Q: What was the attraction: the pay package?
A: Of course, the salary was more attractive than what I was earning in Nigeria. But reluctantly I went. Of all of us that went, I was the most experienced, having worked with the BBC. I was there and at the same time, processing how I could get into the university when Tanko Yakassai, who was then Commissioner for Information in Kano State, came to Germany en route the Soviet Union on official assignment. He branched in Cologne because there were six of us from Kano working in Voice of Germany. We met with Yakassai and we talked: He already knew me very well and so he said you left the BBC for Nigeria and now you are back in Europe. He said Audu Bako, then governor of Kano State, wanted experienced people in the Ministry of Information and he said we should come. I said look, I’m trying to study here while working and he said what else do you want to study? He said as far as this journalism profession is concerned, what you have studied is enough and you can learn further on the job. I said let me think about it and he said you think fast because if you don’t think fast, other people might come and grab the job. I said okay but I didn’t give him a firm reply.
Did you get any further correspondence?
But within two days, I got a letter from the Public Service Commission (PSC) in Kano and I said look at these people, I haven’t even known Germany enough as a young man and they are taking me back to Nigeria. I came back and I was interviewed by PS, PSC in Kano and I was thereafter employed as Information Officer responsible for publications and public relations. I worked there for about a year or so when the governor, Audu Bako, called me to come and be his press secretary. Then I became Chief Press Secretary to the Governor and moved into the Government House.
Q: Why did everybody or organisation want you?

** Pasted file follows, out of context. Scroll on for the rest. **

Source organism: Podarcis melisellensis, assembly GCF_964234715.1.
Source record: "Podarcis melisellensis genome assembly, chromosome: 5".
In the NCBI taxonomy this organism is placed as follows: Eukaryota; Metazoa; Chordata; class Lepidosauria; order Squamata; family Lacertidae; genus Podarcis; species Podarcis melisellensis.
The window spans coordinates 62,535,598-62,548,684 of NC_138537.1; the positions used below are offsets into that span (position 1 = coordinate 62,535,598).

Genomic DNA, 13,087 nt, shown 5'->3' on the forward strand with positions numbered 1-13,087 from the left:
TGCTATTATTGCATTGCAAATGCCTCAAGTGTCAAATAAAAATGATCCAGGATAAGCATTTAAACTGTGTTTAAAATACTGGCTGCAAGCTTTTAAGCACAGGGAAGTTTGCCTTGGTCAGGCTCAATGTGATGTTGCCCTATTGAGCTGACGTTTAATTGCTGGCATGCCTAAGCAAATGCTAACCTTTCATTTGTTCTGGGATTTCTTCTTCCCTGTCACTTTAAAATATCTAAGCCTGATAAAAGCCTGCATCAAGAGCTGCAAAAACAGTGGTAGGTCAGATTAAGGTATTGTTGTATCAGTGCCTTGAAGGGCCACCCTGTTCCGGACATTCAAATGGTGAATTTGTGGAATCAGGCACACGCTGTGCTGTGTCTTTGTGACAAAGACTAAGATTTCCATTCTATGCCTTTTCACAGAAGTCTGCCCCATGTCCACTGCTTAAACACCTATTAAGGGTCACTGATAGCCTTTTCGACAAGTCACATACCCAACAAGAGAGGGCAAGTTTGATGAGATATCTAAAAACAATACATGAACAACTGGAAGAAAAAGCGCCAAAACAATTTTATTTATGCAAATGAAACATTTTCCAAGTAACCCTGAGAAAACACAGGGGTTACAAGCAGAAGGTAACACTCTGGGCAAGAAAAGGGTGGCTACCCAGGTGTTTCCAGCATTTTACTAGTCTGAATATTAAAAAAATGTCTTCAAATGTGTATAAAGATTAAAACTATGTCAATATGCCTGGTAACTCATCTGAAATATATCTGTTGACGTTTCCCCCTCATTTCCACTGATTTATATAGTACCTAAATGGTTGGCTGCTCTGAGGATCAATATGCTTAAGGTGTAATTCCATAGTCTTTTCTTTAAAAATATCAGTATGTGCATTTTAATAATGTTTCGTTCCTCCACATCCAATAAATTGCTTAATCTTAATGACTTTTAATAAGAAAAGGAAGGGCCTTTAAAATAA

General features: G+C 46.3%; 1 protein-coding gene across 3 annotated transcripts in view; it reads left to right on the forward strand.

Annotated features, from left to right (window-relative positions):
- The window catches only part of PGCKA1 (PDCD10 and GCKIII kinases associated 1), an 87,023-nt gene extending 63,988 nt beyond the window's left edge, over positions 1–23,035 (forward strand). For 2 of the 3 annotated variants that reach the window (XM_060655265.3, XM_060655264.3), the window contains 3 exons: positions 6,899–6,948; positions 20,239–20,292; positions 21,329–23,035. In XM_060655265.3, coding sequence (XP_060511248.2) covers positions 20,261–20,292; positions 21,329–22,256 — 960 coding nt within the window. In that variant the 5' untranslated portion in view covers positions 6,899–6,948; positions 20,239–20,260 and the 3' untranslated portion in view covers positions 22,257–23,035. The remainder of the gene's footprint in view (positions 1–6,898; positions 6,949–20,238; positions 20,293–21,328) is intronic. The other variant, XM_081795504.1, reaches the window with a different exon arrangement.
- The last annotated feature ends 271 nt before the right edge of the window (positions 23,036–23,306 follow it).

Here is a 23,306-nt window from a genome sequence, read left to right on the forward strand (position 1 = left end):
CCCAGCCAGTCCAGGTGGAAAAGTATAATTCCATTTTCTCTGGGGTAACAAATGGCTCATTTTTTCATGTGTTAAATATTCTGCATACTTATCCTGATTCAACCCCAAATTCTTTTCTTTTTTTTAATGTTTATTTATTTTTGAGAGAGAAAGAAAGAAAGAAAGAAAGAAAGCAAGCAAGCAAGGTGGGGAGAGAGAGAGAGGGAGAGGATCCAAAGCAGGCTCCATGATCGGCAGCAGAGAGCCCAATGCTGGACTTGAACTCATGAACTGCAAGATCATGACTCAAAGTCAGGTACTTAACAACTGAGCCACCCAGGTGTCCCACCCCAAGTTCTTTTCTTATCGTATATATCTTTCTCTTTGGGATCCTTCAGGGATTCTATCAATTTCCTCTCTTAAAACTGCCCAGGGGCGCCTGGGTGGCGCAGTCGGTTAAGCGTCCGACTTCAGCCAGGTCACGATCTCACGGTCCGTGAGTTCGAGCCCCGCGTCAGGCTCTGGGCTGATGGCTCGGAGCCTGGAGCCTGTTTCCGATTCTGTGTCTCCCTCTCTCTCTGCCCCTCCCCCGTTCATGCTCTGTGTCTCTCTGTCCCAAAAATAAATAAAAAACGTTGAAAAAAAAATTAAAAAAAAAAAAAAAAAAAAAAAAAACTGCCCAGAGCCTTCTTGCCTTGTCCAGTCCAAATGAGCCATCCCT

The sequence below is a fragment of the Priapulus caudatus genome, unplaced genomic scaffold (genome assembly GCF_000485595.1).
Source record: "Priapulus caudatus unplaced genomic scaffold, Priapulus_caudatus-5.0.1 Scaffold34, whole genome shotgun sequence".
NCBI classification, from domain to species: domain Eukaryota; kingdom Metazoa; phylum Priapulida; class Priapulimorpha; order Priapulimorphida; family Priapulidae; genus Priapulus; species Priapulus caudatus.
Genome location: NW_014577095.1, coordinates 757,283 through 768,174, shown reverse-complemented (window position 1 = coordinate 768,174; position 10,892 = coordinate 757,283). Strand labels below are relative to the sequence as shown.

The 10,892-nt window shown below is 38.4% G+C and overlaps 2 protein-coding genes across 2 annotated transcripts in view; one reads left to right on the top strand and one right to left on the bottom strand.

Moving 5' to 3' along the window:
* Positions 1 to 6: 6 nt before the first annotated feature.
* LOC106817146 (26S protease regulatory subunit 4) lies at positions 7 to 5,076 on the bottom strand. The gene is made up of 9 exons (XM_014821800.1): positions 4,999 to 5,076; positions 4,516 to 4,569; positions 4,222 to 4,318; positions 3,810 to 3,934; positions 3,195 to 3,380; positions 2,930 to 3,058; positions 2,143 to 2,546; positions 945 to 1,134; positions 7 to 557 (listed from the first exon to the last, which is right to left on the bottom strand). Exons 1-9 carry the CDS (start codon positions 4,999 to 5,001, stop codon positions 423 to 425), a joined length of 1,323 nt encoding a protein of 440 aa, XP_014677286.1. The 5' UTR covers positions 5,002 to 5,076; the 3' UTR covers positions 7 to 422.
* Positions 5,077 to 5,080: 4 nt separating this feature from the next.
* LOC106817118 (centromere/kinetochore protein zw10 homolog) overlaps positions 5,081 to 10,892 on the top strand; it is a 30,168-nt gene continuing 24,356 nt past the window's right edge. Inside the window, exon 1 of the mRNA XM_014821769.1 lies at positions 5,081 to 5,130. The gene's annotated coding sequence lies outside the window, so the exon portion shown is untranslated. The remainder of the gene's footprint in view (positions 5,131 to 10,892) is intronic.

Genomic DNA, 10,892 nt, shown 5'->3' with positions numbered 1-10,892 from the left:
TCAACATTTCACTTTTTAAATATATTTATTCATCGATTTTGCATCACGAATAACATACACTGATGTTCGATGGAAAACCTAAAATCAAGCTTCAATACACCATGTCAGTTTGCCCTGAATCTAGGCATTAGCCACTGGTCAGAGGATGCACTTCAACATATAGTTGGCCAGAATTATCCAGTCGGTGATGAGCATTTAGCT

A: I would say God. You see, my career had been interrupted a lot. Earlier on, I became close to Alhaji Tatari Ali, who was Permanent Secretary, Federal Ministry of Information before he became the first civilian governor of Bauchi State. One day, he came to Kano and, like joke, told my boss, Governor Audu Bako and said ‘ah, this, my friend is with you?’ He said ‘look, give him to me and I will take him to Lagos. I don’t have anybody to speak Hausa to there’. I said the governor will not accept and he said ‘look, I will talk to the governor’. He went to talk to Audu Bako. The governor was not happy and he said to me ‘look, if you want me to release you, I will not release you on secondment. Just seek transfer to the Federal Service. I did and, of course, with the help of Tatari Ali, I was transferred to the Federal Civil Service and I moved to Lagos.
Q: And you became Press Secretary to the Chief of Staff, Supreme Headquarters. How did it come?
A: In our time, all Press Secretaries would come from the Ministry of Information. Even at the state level. It is because of politics that the President or the governor picks one of his political friends to be his press secretary nowadays.
Q: How did you become Press Secretary to YarÁdua?
A: How I became General Shehu Yar’Adua’s Press Secretary is a long story but I would summarise it for the purpose of this interview. At the Federal Ministry of Information, having been employed, I was promoted as Senior Information Officer and posted to Berne. Berne is capital of Switzerland. It is a German speaking town. I was in Berne for six years: normally, foreign posting was for three years but somehow, I was forgotten there. I later returned to Nigeria and as soon as I came back, the Federal Director of Information, Yakubu Abdullahi, said to me, ‘Go quickly to Dodan Barracks. Yar’Adua wants a Press Secretary and we don’t have anybody now to give him except you’. That was why I said Press Secretaries were being appointed from the ministry; even the present monarch of Achalla, Igwe Alex Nwokedi, OON.